In April, 1920, the case was reviewed and the fact that Mrs. McArthur was a widowed mother was disclosed. The pension was underassessed at the difference between £2 and £2 128. 3d. per fortnight from the date of original grant. An increase in the rate to £2 12s. 3d. per fortnight was effected from the 18th August, 1915, and on or about the 14th May, 1926, a cheque for the amount of £172 3s. Id. was forwarded to the pensioner to cover arrears then due in the case.

I have no power to accede to the request made for interest to be allowed to Mrs. McArthur in respect of the moneys paid to her by way of war pension arrears, and compensation may not be granted on account of the reported reduction in the rate of her old-age pension.

It will be clear from the above that Mrs. McArthur has been justly treated in so far as she has received all moneys to which she is entitled under the Australian Soldiers' Repatriation Act, and any representations considered necessary with regard to her old.age pension should be made direct to the deputycommissioner, Invalid and Old-age Pensions Department.

That is the view of the department I do not agree with it. On the 10th November I wrote the following letter to Sir William Glasgow, Minister for Defence-

Dear Sir. - I am enclosing herewith a letter from the Repatriation Commission dated the 25th October, 1927, in reference to the delay of the commission in paying to Mrs. Christina McArthur, of 306 Nelson-street, Annandale, New South Wales, the war pension of £2 12s. 3d. per fortnight as due to her, by which she was deprived of the use of £172 3s. Id. for the period as set out in the letter. 1 am also enclosing a letter from the New South Wales Deputy-Commissioner of Pensions, dated the 8th November, from which you will see that as a result of the receipt' of £172 3s. Id. in one sum the DeputyCommissioner for a time reduced her old-age pension by which she was at a loss to the amount of £11 8s. 9d. lt seems to me that Mrs. McArthur has been unjustly deprived of this money by the Oldage Pensions Department - perhaps quite legally so far as that department is concerned_ but it was through no fault of hers that the. £172 3s. Id. above referred to was placed in the bank to her credit, thereby necessitating the above reduction by the Old-age Pensions Department. It seems to be only just that the money deducted by the Pensions Department, together with interest at the rate of 4 per cent, on the money held by the Repatriation Commission, should be paid to this lady, and this would amount to -

 

She is certainly in equity entitled to get this money, and I shall be glad if you will give these representations early and favorable consideration.

The matter was referred to Sir Neville Howse, Minister in Charge of Repatriation, and on the 10th instant I received the following letter from him -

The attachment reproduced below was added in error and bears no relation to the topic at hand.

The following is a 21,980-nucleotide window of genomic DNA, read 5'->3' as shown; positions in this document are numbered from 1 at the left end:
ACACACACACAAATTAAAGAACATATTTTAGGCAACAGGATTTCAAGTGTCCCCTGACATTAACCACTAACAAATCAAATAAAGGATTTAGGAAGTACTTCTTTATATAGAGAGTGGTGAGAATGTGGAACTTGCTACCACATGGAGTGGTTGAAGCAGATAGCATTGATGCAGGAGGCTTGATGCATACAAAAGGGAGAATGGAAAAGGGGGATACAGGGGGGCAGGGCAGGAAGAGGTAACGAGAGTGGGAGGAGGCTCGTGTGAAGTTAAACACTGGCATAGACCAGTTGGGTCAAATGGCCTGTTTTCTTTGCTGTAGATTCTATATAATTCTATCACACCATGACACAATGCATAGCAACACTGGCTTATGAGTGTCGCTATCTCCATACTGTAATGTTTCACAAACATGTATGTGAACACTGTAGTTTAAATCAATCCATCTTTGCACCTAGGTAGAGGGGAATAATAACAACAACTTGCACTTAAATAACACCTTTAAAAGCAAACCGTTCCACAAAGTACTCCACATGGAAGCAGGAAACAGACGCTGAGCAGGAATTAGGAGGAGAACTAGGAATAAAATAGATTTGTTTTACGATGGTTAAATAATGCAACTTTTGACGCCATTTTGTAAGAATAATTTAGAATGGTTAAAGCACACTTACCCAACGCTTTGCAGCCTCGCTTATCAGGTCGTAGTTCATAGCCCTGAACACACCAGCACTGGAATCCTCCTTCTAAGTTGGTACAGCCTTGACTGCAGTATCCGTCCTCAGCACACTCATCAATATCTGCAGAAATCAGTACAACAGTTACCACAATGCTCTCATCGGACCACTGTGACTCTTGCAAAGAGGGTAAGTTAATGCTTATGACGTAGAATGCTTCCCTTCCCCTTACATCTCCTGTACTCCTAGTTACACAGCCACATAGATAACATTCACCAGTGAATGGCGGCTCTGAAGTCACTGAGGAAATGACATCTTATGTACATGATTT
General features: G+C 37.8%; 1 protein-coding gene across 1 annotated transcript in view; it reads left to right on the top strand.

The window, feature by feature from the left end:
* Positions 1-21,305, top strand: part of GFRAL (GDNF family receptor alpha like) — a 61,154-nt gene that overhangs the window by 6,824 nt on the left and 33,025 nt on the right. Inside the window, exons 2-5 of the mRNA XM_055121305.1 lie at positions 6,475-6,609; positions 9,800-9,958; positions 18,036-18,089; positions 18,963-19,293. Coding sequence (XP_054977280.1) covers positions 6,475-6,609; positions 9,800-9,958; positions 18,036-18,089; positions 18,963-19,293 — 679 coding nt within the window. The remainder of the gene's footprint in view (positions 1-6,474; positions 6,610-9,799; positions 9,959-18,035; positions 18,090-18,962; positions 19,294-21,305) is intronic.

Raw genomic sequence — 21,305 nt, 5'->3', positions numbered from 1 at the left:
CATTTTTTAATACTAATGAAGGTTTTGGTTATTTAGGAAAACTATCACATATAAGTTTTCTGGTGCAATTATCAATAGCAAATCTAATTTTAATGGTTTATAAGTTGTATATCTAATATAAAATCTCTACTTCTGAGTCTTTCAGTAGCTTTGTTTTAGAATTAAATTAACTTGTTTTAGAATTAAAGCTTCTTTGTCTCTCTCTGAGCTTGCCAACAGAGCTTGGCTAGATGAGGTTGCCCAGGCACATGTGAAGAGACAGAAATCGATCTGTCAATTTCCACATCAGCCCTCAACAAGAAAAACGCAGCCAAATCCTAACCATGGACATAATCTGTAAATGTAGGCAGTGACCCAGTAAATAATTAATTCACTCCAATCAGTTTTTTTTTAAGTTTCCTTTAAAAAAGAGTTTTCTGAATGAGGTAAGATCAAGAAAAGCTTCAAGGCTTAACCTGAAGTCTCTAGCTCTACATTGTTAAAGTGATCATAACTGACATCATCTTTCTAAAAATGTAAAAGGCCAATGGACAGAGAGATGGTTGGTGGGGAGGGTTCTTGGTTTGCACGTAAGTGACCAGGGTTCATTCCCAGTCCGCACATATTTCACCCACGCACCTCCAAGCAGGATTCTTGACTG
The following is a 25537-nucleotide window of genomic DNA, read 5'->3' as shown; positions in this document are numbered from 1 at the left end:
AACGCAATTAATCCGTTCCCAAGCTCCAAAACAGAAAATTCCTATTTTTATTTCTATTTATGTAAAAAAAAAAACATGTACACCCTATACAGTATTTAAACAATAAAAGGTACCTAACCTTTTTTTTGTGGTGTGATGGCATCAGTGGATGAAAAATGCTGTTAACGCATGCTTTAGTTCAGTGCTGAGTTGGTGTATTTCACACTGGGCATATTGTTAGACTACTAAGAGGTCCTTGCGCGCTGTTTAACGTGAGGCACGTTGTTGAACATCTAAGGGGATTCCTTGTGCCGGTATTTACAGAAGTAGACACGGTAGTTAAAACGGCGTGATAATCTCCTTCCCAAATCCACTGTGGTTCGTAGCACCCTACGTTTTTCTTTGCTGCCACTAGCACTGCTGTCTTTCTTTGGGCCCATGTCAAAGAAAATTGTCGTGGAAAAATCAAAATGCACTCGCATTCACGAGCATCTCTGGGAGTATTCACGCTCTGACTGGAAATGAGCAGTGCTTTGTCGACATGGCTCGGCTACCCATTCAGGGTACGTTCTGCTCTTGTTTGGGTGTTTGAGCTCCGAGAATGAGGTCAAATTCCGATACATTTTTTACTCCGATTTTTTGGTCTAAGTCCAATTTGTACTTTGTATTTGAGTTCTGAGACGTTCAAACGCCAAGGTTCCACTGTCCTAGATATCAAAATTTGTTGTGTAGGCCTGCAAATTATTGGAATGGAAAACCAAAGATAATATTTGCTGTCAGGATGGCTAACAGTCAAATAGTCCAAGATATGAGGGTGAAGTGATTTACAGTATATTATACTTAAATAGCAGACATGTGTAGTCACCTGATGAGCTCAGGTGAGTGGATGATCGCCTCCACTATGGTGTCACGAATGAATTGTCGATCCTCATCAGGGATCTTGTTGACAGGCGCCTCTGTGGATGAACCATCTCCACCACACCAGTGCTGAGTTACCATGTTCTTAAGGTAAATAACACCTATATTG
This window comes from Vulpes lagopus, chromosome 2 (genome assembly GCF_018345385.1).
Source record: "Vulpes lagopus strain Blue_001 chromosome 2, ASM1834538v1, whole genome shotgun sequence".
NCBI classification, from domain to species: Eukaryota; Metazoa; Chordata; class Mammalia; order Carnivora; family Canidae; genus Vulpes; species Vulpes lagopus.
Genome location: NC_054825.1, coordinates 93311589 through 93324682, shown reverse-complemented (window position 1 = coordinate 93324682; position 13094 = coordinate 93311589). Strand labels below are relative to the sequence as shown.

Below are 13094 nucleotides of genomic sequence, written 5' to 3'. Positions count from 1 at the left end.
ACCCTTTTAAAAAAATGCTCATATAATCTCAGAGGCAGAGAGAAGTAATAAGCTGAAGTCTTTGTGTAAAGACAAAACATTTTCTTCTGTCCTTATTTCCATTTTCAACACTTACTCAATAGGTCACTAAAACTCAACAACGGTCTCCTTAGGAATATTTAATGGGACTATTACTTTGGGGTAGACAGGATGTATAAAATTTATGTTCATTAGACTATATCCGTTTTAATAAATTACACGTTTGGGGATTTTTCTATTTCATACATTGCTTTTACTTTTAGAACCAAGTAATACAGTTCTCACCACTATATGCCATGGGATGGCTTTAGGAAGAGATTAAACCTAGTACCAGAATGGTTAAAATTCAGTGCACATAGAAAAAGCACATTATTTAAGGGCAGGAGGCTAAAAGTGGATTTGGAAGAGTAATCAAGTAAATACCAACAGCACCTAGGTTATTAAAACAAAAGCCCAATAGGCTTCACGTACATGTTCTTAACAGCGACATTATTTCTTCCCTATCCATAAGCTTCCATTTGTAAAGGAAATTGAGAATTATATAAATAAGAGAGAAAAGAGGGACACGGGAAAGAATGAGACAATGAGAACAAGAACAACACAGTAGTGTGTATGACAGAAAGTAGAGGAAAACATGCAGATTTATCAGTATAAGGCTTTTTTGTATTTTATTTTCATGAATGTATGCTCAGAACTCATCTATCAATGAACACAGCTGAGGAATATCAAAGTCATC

With reference to your letter of the 10th November, addressed to the Honorable Sir William Glasgow, regarding the case of Mrs. C. McArthur, of 306 Nelson-street, Annandale, New South Wales, I. have now had an opportunity of perusing the relevant departmental file. I regret, however, that there is no provision in the Australian Soldiers' Repatriation Act under which interest could be paid as compensation. Neither is it possible to reimburse Mrs. McArthur in respect of the deduction which took effect in connexion with her old-age pension.

That is the final word from the Minister in charge of repatriation. The departmental view may be right, but it is not satisfactory to Mrs. McArthur, who was deprived of the use of £172 3s. Id. spread over a period of nearly eleven years. Had she placed that money in the bank and received interest at 4 per cent, on it, it would have amounted to the total I have mentioned. We have to remember also that the Invalid and Old-age Pensions department came on the scene with the result that she lost £11 8s. 9d. in pension payments properly due to her. Mrs. McArthur's case demands sympathetic consideration. When the call came her son, upon whom she was dependent, responded and made the supreme sacrifice. When we consider the huge sums of money that are spent in a thousand and one directions it should be possible to make up to' Mrs. McArthur what is due to her, either from moneys at the disposal of the Repatriation Department or from a special fund. There should be no trouble or delay about the matter. I have placed the facts before the Senate to the best of my ability, and I feel sure that all honorable senators understand the position. Again I ask the Government to take immediately whatever steps may be necessary to ensure the payment of this money to Mrs. -McArthur.